Τhe story begins when Androgeus, a son of King Minos of Crete, was murdered in Athens. When King Minos heard what had befallen his son, he ordered the Cretan fleet to set sail for Athens. Minos asked Aegeus, the king of Athens, for his son’s assassins, and if they were to be handed to him, the town would be spared.
King Minos demanded that, at nine-year intervals, seven Athenian boys and seven Athenian girls were to be sent to Crete to be devoured by the Minotaur, a half-man, half-bull monster that lived in the Labyrinth.
Theseus, the son of King Aegeus, took the place of one of the youths and set off with a black sail, promising to his father, that if successful he would return with a white sail.
On his arrival in Crete, Ariadne, King Minos’ daughter, fell in love with Theseus and, on the advice of Daedalus, gave him a ball of thread (a clew), so he could find his way out of the Labyrinth. As soon as Theseus entered the Labyrinth, he tied one end of the ball of string to the doorpost and brandished his sword which he had kept hidden from the guards inside his tunic. Theseus came to the heart of the Labyrinth and also upon the sleeping Minotaur. The beast awoke and a tremendous fight then occurred. Theseus overpowered the Minotaur with his strength and stabbed the beast in the throat with his sword.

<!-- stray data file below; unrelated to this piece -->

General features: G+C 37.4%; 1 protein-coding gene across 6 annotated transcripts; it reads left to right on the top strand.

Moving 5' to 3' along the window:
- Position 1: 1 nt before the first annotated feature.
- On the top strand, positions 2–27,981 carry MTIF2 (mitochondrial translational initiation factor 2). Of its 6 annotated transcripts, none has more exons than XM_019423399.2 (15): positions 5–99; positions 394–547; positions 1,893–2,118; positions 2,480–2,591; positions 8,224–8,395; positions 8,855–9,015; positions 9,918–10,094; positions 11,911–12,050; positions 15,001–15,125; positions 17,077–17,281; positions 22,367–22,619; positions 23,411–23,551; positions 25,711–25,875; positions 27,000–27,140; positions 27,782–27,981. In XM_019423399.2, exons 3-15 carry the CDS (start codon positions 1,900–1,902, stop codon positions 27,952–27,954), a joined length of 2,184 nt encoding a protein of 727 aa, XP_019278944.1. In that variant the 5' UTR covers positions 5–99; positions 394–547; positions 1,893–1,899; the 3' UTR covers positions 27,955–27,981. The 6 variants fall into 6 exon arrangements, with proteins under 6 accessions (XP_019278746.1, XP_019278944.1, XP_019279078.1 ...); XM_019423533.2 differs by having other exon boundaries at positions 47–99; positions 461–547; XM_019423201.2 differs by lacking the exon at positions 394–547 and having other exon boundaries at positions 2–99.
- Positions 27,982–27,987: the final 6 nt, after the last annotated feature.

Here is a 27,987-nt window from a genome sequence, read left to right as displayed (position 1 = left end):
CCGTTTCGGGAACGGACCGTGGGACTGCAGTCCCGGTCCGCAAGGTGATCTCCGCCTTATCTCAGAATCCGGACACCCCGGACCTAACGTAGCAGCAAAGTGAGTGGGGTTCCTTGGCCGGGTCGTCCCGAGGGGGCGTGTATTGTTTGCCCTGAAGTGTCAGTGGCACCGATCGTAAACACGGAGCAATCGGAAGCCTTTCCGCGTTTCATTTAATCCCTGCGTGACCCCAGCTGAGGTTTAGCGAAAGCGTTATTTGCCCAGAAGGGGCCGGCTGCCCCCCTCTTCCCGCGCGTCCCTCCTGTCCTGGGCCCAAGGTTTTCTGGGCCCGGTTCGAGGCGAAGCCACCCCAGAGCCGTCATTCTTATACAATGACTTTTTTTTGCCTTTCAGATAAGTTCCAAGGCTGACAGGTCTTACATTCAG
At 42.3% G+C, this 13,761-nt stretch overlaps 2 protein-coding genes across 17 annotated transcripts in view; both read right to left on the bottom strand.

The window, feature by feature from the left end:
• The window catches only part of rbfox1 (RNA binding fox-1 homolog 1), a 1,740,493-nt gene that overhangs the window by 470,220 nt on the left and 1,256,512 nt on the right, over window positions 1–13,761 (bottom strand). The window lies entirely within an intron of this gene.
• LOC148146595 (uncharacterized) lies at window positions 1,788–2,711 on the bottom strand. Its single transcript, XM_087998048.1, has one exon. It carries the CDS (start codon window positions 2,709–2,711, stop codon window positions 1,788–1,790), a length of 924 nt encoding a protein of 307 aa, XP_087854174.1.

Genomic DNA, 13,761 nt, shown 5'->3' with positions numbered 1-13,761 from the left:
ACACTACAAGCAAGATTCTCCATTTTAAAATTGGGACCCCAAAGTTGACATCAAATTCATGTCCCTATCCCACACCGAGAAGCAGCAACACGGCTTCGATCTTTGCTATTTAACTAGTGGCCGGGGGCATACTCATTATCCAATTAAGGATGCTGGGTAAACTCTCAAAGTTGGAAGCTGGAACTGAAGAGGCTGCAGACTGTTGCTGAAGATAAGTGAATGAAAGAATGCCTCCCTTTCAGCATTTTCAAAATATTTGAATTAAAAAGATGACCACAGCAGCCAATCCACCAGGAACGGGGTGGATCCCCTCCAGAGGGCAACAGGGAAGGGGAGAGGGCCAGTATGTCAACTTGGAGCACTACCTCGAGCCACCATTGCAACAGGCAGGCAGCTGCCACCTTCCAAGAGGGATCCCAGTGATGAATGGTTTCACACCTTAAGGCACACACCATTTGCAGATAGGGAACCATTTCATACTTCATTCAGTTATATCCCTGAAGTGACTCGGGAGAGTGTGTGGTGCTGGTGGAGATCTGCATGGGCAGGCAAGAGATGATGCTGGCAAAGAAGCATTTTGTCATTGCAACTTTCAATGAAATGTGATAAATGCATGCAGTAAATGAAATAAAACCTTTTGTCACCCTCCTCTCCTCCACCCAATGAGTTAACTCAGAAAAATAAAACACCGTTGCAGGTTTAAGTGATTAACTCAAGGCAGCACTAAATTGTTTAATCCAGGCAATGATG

After decapitating the beast, Theseus used the string to escape the Labyrinth and managed to escape with all of the young Athenians and Ariadne.
Theseus, returning from Crete, forgot to put up the white sails instead of the black ones, so his father, the king, believing he was dead, committed suicide, throwing himself off a cliff of Sounion and into the sea, thus causing this body of water to be named the Aegean Sea.
Featured Image: King Aegeus, is disappointed to see the black sails